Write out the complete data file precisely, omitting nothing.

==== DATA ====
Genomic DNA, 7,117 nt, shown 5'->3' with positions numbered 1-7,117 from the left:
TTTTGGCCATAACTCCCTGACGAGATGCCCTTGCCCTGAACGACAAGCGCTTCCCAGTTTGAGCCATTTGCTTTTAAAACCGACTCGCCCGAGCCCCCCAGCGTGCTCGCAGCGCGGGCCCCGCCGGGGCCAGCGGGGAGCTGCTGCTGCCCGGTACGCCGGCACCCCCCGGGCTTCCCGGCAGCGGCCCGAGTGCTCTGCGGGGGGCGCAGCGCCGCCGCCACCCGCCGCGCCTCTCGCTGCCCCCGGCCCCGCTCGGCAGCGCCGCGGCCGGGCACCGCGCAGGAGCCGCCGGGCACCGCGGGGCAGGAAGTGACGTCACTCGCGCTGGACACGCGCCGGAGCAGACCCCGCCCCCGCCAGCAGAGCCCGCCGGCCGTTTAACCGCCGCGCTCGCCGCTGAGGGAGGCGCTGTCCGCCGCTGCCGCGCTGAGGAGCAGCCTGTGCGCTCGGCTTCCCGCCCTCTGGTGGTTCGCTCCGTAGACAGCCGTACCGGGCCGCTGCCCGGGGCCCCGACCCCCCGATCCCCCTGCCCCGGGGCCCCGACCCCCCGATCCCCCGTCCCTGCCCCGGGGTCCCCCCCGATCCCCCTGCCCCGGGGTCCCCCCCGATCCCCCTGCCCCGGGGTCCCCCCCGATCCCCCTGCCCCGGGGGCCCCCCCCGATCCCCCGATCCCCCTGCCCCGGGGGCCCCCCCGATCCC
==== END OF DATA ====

Genomic DNA, 7,117 nt, shown 5'->3' with positions numbered 1-7,117 from the left:
TTTTGGCCATAACTCCCTGACGAGATGCCCTTGCCCTGAACGACAAGCGCTTCCCAGTTTGAGCCATTTGCTTTTAAAACCGACTCGCCCGAGCCCCCCAGCGTGCTCGCAGCGCGGGCCCCGCCGGGGCCAGCGGGGAGCTGCTGCTGCCCGGTACGCCGGCACCCCCCGGGCTTCCCGGCAGCGGCCCGAGTGCTCTGCGGGGGGCGCAGCGCCGCCGCCACCCGCCGCGCCTCTCGCTGCCCCCGGCCCCGCTCGGCAGCGCCGCGGCCGGGCACCGCGCAGGAGCCGCCGGGCACCGCGGGGCAGGAAGTGACGTCACTCGCGCTGGACACGCGCCGGAGCAGACCCCGCCCCCGCCAGCAGAGCCCGCCGGCCGTTTAACCGCCGCGCTCGCCGCTGAGGGAGGCGCTGTCCGCCGCTGCCGCGCTGAGGAGCAGCCTGTGCGCTCGGCTTCCCGCCCTCTGGTGGTTCGCTCCGTAGACAGCCGTACCGGGCCGCTGCCCGGGGCCCCGACCCCCCGATCCCCCTGCCCCGGGGCCCCGACCCCCCGATCCCCCGTCCCTGCCCCGGGGTCCCCCCCGATCCCCCTGCCCCGGGGTCCCCCCCGATCCCCCTGCCCCGGGGTCCCCCCCGATCCCCCTGCCCCGGGGGCCCCCCCCGATCCCCCGATCCCCCTGCCCCGGGGGCCCCCCCGATCCC